As readers flee news on the printed page for an on-line life and classified ads head out the door for Craigslist and points west, the Washington Post became just the latest major newspaper to announce significant staff cuts. With fourth-quarter revenue down 3% from the previous year, eighty jobs -- 9% of the Post's newsroom - are to be shed in the next twelve months. According to the New York Times, Post Executive Editor Leonard Downie, Jr. "said other cost savings could come from having foreign correspondents cover broad topics -- terrorism, say -- rather than cover specific countries, thus allowing for the elimination of some [Post] foreign bureaus."
This, of course, is the route that the TV news followed long ago, shedding foreign bureaus like so much flaky skin. Anyone who loves his or her daily dose of news in print should be dismayed at the thought of news bureaus abroad closing. It's just another way in which American isolation is likely to increase, as our bubble world, so prized by the Bush administration, continues to morph into something more permanent.
On the brighter side, though, assigning more reporters to "broad topics" might have an unexpectedly salutary effect. After all, one of the strangest aspects of the news in the Bush years has been its unwillingness to connect regional or global dots. In most cases, foreign reporting has consisted of stories about only one country (at most two) at a time.
Not so long ago, we lived in a world that the media regularly told us was being connected in ever more complex ways -- think of all that reporting on globalization in the 1990s. But for the last several years, "just disconnect" might have been the reigning news motto. If you read about the Iraq War, you get Iraq, and generally little else. No Turkey, no Israel, few Syrians, no Saudis, nor Egyptians. Reports on our little Afghan war give you Afghanistan, but certainly nothing about the fighters that, according to Syed Saleem Shahzad of Asia Times on-line, the resurgent Taliban, based in Pakistani border areas, has been sending to Iraq for training in the new ways of guerrilla warfare. (Think: IEDs and car bombs.) You would never know from stories in the American press that Iran bordered Afghanistan, or that both India and Russia have complex interests and connections there. And forget about the Stans of Central Asia.) Why exactly this has been so, I leave others to analyze. That it has left our major papers strangely demobilized when it comes to offering us a picture of our world and so in an unequal contest with the Bush administration is hard to deny.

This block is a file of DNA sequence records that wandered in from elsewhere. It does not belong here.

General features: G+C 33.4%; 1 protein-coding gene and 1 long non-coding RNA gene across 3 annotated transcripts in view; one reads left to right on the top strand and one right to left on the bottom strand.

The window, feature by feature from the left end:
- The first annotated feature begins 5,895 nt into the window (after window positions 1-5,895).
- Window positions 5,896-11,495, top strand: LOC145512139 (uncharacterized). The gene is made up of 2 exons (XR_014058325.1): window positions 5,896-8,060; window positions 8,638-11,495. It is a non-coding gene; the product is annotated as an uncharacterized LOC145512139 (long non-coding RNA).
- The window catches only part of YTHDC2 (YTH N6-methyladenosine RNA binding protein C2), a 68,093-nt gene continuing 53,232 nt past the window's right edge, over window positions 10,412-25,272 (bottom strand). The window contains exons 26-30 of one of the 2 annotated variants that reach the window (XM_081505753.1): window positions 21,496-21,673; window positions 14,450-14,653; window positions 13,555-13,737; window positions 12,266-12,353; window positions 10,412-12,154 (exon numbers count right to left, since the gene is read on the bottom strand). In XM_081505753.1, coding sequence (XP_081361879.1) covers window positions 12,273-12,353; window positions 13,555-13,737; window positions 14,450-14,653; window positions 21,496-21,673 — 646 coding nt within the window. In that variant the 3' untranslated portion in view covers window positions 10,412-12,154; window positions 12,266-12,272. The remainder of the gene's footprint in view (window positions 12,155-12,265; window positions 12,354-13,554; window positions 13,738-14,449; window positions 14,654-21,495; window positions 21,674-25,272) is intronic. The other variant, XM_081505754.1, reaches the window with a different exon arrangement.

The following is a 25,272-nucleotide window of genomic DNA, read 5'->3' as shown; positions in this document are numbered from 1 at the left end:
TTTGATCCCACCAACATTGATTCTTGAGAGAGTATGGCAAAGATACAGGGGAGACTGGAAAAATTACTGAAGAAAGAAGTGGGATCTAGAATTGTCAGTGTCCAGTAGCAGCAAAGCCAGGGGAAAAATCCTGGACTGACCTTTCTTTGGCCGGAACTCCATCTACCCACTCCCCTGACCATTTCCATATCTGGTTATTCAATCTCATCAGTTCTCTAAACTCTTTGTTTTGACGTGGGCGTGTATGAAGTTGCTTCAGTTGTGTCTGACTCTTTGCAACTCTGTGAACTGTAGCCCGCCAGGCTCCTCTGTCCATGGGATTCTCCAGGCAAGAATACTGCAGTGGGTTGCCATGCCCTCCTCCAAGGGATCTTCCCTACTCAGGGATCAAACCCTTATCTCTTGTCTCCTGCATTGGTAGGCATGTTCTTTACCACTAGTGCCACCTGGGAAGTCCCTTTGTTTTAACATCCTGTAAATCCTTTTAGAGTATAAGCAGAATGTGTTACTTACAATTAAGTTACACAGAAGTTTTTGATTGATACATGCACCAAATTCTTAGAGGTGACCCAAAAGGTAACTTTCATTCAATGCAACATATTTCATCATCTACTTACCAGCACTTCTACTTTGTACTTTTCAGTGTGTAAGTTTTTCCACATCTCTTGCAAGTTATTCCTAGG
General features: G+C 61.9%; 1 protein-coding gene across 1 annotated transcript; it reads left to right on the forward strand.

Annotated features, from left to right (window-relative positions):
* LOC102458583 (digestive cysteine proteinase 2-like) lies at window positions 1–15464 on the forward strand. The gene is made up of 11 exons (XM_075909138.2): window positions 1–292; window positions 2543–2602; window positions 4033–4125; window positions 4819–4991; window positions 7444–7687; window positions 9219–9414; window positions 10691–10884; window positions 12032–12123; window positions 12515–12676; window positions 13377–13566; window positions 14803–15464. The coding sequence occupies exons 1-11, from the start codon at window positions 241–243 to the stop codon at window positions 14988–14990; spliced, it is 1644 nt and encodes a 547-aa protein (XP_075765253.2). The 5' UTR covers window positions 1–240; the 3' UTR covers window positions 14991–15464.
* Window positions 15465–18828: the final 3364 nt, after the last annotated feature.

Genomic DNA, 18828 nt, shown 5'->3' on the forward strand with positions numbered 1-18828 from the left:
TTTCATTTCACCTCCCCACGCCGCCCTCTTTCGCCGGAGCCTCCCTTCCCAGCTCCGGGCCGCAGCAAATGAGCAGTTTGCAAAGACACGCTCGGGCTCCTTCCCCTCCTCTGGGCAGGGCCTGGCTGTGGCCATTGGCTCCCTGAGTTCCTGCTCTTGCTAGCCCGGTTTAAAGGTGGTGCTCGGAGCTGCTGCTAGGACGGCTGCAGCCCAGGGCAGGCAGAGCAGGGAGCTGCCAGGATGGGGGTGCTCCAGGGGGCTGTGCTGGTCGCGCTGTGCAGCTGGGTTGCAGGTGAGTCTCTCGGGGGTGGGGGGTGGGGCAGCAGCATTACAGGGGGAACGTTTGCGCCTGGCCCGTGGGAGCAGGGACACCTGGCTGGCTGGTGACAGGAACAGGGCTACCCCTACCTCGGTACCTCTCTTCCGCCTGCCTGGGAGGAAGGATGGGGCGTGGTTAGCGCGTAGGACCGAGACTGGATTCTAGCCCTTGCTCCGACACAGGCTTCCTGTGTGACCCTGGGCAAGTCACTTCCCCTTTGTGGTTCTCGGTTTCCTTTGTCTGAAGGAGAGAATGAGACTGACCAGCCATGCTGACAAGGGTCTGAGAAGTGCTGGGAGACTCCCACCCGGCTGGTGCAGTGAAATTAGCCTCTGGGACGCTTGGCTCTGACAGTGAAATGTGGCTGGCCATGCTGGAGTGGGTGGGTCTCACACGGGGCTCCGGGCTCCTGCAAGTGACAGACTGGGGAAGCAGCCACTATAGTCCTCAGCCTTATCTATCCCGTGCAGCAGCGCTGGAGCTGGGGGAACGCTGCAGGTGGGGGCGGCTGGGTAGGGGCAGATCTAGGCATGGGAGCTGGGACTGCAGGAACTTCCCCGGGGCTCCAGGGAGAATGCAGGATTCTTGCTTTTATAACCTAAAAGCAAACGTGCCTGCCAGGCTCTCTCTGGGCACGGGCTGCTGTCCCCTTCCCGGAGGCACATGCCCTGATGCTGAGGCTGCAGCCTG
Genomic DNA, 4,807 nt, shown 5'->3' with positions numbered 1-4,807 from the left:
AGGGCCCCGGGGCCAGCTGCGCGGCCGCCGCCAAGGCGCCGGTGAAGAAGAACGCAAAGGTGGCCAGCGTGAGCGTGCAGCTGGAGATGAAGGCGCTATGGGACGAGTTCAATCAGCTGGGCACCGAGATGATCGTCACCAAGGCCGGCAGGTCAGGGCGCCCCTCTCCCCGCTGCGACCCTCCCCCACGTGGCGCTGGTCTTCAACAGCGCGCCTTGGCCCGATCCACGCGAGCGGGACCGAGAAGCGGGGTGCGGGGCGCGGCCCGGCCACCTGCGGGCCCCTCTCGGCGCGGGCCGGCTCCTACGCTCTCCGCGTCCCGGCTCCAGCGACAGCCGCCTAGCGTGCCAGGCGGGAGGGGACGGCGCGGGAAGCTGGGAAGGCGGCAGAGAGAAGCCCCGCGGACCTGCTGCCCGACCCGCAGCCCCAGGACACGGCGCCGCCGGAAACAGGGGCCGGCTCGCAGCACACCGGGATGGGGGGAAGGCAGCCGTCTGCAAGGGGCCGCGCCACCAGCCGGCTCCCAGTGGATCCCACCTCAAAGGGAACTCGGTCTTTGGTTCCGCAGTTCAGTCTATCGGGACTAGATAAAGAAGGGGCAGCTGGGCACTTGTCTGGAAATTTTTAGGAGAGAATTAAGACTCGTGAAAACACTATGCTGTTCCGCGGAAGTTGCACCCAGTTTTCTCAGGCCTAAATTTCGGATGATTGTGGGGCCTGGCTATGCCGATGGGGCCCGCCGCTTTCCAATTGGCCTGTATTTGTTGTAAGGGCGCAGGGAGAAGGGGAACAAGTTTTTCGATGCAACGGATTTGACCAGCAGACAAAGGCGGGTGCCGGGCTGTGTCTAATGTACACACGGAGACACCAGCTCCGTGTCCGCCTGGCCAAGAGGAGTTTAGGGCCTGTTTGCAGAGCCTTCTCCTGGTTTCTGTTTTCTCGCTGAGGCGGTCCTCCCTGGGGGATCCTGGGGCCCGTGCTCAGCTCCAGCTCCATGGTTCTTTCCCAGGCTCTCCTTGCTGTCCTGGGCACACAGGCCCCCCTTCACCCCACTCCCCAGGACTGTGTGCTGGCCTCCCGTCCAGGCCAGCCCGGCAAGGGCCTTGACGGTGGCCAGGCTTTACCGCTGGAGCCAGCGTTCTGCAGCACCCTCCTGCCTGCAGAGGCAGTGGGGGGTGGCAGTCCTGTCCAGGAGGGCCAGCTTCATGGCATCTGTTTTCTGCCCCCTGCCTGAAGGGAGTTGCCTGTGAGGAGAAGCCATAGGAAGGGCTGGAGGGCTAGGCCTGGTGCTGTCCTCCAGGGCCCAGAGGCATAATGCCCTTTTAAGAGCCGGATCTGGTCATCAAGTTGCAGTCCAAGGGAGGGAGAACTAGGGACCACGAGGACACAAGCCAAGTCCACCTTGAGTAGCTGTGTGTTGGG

After all, the administration's top officials have had a vision of American geopolitical dominance that has been nothing if not grandly global in nature. In their version of the Great Game, they seldom even bother to deal with one country at a time -- often, as in Iraq, to their detriment. It wasn't by happenstance that they named their "war" of choice the Global War on Terror (GWOT) or that they regularly label the Iraq War not a war at all but a "theater" in their GWOT. In military, political, or energy terms, they have never hesitated to connect the dots in a vast region they once termed the "arc of instability" -- basically, the planet's oil heartlands -- into patterns of imperial dominance.
Where newspaper reporting saw individual countries that happened to have enormous oil or natural gas reserves, this administration has, from the beginning, seen global energy flows. In many ways, Bush's top officials seemed to recognize no traditional boundaries at all. No wonder they were surprised by an insurgency largely based on gut feelings about national sovereignty.